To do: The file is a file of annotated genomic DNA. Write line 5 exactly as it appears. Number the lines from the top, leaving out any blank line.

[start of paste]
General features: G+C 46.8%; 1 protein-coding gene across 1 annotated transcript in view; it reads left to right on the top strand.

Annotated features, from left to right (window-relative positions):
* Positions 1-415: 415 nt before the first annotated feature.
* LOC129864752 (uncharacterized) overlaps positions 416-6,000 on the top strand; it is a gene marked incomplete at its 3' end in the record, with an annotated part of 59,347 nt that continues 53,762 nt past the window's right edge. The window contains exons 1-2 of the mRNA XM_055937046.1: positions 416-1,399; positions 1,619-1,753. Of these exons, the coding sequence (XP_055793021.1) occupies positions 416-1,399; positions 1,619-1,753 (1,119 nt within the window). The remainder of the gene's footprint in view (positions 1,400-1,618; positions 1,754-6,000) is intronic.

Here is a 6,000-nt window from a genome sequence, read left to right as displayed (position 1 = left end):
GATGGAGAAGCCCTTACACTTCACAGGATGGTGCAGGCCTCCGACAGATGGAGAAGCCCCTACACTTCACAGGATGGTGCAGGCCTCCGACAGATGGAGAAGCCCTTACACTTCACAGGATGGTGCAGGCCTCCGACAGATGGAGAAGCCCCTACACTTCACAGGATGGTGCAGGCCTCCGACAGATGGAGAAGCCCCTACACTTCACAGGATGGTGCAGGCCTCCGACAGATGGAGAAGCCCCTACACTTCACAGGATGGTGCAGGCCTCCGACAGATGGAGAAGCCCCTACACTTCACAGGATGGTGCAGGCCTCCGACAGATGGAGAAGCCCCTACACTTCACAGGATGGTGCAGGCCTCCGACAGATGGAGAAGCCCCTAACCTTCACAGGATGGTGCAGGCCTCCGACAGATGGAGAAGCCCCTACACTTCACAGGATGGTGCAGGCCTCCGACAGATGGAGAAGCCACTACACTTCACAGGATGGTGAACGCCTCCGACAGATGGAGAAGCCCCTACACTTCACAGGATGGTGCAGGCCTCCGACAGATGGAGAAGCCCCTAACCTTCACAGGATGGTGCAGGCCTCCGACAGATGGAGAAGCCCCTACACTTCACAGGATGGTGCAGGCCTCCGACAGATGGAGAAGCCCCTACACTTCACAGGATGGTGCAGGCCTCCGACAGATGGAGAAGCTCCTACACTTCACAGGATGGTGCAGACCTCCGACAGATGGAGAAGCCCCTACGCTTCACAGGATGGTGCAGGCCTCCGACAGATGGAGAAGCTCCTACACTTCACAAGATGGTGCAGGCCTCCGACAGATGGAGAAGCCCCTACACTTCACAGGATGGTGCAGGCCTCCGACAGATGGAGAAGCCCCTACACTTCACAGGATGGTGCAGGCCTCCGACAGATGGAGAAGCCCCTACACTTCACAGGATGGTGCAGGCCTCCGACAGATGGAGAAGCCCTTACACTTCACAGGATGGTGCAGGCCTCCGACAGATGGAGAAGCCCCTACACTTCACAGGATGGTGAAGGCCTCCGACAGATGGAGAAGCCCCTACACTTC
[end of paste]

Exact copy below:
Here is a 6,000-nt window from a genome sequence, read left to right as displayed (position 1 = left end):